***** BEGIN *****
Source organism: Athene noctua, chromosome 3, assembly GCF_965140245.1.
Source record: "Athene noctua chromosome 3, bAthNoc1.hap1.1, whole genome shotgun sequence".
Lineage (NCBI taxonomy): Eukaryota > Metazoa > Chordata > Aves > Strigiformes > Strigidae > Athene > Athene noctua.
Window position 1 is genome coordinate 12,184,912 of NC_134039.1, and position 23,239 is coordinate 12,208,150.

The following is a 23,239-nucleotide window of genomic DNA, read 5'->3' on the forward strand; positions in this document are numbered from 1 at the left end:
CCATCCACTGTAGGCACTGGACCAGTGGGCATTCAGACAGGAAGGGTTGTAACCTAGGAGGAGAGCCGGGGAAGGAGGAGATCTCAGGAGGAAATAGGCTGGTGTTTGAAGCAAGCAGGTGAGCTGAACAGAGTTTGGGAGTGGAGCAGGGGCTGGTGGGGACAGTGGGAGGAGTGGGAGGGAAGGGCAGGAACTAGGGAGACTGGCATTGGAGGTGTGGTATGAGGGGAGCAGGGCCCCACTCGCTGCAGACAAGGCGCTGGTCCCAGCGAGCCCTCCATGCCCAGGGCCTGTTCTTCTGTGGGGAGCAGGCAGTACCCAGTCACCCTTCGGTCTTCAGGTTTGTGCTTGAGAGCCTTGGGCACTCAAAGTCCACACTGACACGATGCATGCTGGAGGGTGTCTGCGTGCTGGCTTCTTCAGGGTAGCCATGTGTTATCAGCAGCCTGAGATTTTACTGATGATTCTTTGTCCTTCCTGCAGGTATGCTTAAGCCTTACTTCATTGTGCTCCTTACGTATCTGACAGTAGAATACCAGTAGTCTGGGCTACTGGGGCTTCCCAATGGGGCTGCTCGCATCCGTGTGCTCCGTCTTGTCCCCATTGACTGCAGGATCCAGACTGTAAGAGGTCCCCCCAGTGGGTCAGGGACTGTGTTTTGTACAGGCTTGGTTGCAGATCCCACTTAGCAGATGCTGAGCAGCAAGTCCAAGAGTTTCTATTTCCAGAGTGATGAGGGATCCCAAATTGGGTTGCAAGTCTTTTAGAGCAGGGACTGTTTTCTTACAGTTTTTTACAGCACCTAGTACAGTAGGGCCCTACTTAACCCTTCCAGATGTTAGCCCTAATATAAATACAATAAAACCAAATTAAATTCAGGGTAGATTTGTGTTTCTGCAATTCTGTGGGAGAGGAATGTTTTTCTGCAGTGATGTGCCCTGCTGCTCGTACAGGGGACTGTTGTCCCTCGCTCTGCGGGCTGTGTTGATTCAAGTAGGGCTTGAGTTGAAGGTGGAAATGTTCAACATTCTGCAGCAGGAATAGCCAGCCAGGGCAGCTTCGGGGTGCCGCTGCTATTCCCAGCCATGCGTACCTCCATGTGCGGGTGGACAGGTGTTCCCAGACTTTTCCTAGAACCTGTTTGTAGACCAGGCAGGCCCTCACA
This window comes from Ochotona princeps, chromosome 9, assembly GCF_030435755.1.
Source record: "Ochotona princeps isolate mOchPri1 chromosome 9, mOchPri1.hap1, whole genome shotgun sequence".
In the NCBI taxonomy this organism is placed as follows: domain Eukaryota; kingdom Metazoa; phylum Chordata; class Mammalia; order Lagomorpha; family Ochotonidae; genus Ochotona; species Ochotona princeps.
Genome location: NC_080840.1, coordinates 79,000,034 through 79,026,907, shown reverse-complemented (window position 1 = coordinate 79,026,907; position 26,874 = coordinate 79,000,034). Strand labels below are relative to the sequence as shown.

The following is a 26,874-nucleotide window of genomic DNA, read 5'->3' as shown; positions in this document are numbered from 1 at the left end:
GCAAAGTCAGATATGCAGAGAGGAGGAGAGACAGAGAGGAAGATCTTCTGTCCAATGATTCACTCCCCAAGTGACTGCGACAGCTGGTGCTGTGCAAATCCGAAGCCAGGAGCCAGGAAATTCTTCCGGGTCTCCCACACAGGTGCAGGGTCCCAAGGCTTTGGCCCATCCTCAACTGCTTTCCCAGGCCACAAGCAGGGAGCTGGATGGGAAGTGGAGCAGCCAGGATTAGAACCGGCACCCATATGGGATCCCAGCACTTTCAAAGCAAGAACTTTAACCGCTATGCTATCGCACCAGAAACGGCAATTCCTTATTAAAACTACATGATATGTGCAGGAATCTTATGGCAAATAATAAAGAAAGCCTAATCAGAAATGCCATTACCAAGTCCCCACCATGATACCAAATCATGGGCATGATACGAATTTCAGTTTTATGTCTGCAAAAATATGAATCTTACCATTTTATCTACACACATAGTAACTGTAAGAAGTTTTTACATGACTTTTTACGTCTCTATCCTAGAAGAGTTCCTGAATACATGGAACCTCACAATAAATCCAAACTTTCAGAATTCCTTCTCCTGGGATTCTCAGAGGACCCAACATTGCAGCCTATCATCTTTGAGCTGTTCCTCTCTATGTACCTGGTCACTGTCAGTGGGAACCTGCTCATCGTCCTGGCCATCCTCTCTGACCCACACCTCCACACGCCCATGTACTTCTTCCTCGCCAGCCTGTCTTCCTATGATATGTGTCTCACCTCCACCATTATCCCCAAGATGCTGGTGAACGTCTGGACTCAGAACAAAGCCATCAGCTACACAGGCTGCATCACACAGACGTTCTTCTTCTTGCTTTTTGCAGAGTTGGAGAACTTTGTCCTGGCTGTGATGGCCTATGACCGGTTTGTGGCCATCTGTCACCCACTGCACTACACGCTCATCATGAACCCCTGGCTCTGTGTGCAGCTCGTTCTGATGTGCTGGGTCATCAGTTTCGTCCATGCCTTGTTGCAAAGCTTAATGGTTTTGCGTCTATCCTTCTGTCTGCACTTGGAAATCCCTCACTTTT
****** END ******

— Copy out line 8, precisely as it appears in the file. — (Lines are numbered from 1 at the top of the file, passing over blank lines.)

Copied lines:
Source record: "Ochotona princeps isolate mOchPri1 chromosome 9, mOchPri1.hap1, whole genome shotgun sequence".